I like listening to Vonda Shepard’s song Neighborhood. I was playing it last night while scanning the shelves for a book to read when I spotted one of my scrapbooks, decided to get it, brought it down and sat on my bed. I started flipping through the pages. Most of the photos made me smile, not because of how funny we all looked then, but because of the memories they hold. As I flip through the pages, I was humming Vonda’s song in my mind, too:
Here’s a photo I’ve been looking for/It’s a picture of the boy next door/And I loved him more than words can say/Never knew it ’til he moved away
In my case, it’s not the boy next door (I don’t remember having a crush on one of the boys there–hahaha!) but the kids in the neighborhood–my playmates, my first buddies, my best friends and ates. It seemed so long ago already. Thinking about them now made me realize how much they had influenced my youth, the choices I made in my life as a teenager and even now as an adult. I didn’t know how important and how much they meant to me then until we started drifting apart; going away one by one. It happened unnoticed; maybe because we were all busy creating another world in school, making new sets of friends and discovering new things.
Faded pictures in my scrapbook/Just thought I’d take one more look/And recall when we were all in the neighborhood
Recalling my childhood and the neighborhood brought back a rather unique tale I have heard from one of my playmates. She was new in the neighborhood then. She just moved in with her relatives at that time. Being the oldest among us, we believed everything she said–even her out-of-this-world tales. She was queer, actually, and quite a novelty. At ten, she was short for her age and had noticeable strands of white hair. She talks very fast. One time she told us that she used to eat small pieces of rocks when she was still living with her adaptive parents (at my age then, the place she mentioned seemed so distant and I can only imagine it in my head. I discovered in high school that it was a little more than a couple of hours’ bus ride from our place). And according to her, soil tastes like chocolate! Naturally, we were all amazed at her! But thinking about it now… maybe she had gallstone problems then because I remember hearing from someone that the new girl had been sick the previous year. As a child, maybe that was her way of coping with her situation. Or that was how she understood her illness. You can’t even chew a stone, how much more swallow bits of them?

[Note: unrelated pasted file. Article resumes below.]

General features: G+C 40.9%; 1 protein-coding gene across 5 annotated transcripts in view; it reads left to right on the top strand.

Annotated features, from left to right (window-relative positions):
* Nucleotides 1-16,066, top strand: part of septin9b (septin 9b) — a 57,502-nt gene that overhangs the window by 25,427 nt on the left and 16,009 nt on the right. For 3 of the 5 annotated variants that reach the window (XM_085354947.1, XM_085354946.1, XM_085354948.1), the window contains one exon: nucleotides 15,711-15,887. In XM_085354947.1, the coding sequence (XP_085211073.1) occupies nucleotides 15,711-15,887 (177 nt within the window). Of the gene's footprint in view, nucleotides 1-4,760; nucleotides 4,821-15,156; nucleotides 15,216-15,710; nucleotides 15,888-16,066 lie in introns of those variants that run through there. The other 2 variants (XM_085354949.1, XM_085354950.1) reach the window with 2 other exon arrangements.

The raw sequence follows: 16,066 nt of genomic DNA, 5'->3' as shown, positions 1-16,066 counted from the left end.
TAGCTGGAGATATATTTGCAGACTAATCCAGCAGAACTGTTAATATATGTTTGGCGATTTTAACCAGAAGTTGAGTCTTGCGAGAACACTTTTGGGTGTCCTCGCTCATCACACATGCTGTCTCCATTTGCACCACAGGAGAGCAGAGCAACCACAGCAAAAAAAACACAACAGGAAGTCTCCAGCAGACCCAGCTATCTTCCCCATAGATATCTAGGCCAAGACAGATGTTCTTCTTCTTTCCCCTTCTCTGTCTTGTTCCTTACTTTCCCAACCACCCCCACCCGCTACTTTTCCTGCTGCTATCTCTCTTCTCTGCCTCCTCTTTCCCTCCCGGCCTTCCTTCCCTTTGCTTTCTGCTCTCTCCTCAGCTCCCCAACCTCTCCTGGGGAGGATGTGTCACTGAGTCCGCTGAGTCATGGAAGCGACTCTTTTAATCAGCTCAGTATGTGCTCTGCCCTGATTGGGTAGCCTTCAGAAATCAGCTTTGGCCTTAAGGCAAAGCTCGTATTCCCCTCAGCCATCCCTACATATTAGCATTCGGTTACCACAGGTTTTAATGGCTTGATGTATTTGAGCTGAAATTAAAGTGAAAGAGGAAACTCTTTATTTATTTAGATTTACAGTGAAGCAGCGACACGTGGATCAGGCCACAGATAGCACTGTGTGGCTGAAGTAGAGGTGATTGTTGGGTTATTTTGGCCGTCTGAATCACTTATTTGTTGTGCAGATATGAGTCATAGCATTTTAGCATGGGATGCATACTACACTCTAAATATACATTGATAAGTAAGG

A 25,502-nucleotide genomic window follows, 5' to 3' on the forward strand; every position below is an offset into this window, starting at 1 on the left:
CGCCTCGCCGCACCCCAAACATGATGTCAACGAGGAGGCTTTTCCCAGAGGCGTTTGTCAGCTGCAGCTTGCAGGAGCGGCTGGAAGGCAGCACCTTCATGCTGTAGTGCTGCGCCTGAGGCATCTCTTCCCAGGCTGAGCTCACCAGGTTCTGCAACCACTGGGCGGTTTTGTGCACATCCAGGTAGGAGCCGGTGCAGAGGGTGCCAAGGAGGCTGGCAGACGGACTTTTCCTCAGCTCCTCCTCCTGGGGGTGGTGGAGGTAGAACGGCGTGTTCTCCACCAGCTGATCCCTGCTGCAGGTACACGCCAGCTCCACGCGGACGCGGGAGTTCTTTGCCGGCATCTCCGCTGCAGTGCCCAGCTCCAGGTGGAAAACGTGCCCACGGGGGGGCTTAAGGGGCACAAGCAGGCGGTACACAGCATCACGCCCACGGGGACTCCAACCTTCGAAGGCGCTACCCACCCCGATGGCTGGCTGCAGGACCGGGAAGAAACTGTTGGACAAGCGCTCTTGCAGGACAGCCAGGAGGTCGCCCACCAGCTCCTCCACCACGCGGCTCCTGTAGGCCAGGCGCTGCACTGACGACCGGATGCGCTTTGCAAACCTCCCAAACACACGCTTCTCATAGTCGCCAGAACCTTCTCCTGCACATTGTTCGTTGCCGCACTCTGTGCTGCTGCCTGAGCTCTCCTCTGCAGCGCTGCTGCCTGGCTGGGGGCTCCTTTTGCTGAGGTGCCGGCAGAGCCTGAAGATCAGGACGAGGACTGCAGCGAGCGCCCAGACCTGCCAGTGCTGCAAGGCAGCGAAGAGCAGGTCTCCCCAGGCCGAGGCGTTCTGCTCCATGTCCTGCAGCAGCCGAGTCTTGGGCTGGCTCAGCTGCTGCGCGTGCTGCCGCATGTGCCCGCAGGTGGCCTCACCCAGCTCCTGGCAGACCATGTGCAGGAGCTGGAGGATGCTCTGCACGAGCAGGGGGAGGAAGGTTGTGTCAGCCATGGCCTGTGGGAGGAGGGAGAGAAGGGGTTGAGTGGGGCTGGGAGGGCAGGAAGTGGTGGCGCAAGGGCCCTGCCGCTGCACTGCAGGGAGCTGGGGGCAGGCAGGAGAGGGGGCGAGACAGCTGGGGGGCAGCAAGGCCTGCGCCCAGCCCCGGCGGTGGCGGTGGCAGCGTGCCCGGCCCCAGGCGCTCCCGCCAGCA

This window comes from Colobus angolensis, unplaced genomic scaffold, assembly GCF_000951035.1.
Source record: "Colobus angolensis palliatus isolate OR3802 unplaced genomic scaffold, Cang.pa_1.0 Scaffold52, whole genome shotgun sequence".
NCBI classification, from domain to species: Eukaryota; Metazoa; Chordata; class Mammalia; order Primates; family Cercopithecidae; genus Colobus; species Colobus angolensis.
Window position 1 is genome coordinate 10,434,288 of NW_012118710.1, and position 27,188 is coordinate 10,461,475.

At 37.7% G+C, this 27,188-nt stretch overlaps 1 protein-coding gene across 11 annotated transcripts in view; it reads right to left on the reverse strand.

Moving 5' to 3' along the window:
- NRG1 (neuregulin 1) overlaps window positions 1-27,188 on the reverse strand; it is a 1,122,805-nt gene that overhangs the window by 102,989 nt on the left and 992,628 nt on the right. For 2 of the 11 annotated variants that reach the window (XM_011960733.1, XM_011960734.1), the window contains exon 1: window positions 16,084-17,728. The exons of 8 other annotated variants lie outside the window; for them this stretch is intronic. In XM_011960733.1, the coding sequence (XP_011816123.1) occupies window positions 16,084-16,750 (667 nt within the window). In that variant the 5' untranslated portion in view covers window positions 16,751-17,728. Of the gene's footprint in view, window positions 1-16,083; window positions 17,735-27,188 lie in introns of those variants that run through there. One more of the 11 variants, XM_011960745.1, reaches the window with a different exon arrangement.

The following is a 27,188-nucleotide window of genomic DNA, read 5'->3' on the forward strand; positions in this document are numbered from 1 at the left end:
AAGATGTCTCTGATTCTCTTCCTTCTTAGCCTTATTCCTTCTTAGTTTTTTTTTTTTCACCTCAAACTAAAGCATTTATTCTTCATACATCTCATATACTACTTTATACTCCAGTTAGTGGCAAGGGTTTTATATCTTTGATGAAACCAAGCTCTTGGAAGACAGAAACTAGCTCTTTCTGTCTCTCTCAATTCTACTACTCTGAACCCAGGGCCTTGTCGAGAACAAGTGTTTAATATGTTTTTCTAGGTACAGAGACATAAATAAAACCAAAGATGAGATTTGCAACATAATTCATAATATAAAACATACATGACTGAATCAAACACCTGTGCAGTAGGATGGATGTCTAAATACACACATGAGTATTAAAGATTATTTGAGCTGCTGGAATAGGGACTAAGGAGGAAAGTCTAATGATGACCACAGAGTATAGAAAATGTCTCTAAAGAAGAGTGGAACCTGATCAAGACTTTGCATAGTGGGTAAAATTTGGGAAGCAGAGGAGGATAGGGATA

Here’s a photo of the neighborhood/Here’s the corner where we stood/Here’s a snapshot of Dad’s old car/Never got us very far
Oh, I remember my dad’s old bicycle and its usual spot against the wall outside of the house. He used to take me to school every morning in it. He had to stop using it now, though, mom wouldn’t let him anymore. He never thought of buying a car, as he didn’t see a need for it. His office was just a few minutes from home. He can even walk if he wanted to. Besides, we live in the province, owning a car is not really a necessity.
Faded pictures in my scrapbook, just thought I’d take one more look/And recall when we were all in the neighborhood/And all those friends, where did they go/I don’t know/All those friends we used to know… in the neighborhood…
I miss the old neighborhood. It had changed a lot now. And most of my playmates had moved away; some are married and have kids. I miss our senseless chatters, the robust laughter and our parents calling for us at the top of their voice when it’s almost six o’clock in the afternoon and we’re not home yet. I miss catching dragonflies and beetles in the nearby field that’s not there anymore now. I wish someday, we’ll all see each other again. Who knows, catching bugs could still be possible. 🙂